Funds slashed for hundreds of arts groups

Hundreds of theatres, galleries and other organisations are to lose some, or all, of their public funding because of Government spending cuts.

200 arts bodies nervously await funding axe

Craig Hassall, the managing director of the English National Ballet (ENB), will spend this morning at his office computer surrounded by his senior team, nervously waiting for an email.

Leading article: Our cultural fabric must be preserved

Today will be a traumatic day for Britain's arts organisations. The Arts Council, the quango that distributes state subsidies to them, will announce swingeing cuts as it passes on government reductions to its budget.

The sorcerer apprentices: A new breed of craftsmen is bring Britain's aging houses back to life

Callum Morrison, a 21-year-old carpenter from Croydon in south London, has spent his day working atop the 919-year-old roof of Lincoln Cathedral, repairing rotten rafters which have been eaten away by worms and deathwatch beetles, in a bid to preserve a piece of history. "Not many power tools here, just hard graft," he says, when he's finally able to come down off the roof and talk. "We need to replace the rafters in keeping with the original roof, to keep the rot at bay and keep the roof in working order. The last time this roof was worked on was hundreds of years ago, by someone with even fewer tools than I have now. And now I'm working on it – that's an incredible feeling."

Premier League to oppose reintroduction of standing areas

The Premier League will oppose moves to reintroduce standing areas at top-flight matches.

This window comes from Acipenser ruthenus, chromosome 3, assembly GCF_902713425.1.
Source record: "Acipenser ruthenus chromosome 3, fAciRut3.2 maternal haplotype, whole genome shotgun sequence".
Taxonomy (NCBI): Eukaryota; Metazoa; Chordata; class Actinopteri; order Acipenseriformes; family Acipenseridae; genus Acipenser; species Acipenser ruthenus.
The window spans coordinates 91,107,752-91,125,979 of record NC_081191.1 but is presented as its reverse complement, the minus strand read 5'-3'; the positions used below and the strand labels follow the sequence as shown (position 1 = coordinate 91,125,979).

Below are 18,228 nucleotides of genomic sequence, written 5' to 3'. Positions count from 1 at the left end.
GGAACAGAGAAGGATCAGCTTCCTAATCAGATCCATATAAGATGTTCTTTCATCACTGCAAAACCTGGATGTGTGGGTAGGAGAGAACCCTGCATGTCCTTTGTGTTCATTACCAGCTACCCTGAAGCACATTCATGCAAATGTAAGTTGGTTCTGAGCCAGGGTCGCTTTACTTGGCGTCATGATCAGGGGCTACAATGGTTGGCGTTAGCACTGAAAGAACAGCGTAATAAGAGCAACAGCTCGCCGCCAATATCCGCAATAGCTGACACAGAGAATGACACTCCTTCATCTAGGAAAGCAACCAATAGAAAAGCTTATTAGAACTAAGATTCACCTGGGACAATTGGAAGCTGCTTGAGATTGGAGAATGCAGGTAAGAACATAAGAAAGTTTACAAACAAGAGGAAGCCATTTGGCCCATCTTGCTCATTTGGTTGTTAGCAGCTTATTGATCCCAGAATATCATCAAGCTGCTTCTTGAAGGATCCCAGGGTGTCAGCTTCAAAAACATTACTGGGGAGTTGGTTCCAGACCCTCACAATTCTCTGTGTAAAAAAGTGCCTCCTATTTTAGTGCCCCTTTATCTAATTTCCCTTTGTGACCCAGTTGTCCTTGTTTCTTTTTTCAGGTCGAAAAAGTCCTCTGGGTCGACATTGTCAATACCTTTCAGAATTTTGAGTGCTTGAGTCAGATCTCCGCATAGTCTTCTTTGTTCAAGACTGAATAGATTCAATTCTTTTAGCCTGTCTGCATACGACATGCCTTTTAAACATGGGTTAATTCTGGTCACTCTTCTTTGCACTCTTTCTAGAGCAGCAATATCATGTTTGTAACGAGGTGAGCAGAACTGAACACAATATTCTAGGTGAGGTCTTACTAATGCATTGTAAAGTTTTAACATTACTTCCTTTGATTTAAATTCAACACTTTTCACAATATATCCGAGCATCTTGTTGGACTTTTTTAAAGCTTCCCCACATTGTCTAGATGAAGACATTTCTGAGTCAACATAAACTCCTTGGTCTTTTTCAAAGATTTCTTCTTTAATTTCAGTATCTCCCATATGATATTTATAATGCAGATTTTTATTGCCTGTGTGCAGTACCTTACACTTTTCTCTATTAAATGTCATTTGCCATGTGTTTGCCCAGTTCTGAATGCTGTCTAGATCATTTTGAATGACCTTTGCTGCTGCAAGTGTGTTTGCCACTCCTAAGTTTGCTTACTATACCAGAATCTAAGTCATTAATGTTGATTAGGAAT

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Burgundy, the River Rhone & Provence – MS Swiss Corona - seven nights from £999pp
Lake Maggiore, Orta and the Matterhorn – seven nights from £899pp
Sicily – seven nights from £939pp
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Istanbul Ephesus & Troy – six nights from £859pp
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All this talk of an ‘apocalyptic’ threat is simply childish

Robert Fisk: All this talk of an ‘apocalyptic’ threat is simply childish

Chuck Hagel and Martin Dempsey were pure Hollywood. They only needed Tom Cruise
Mafia Dons: is the Camorra in control of the Granite City?

Mafia Dons: is the Camorra in control of the Granite City?

So claims an EU report which points to the Italian Mob’s alleged grip on everything from public works to property
Emmys look set to overhaul the Oscars as Hollywood’s prize draw

Emmys look set to overhaul the Oscars as Hollywood’s prize draw

Once the poor relation, the awards show now has the top stars and boasts the best drama
What happens to African migrants once they land in Italy during the summer?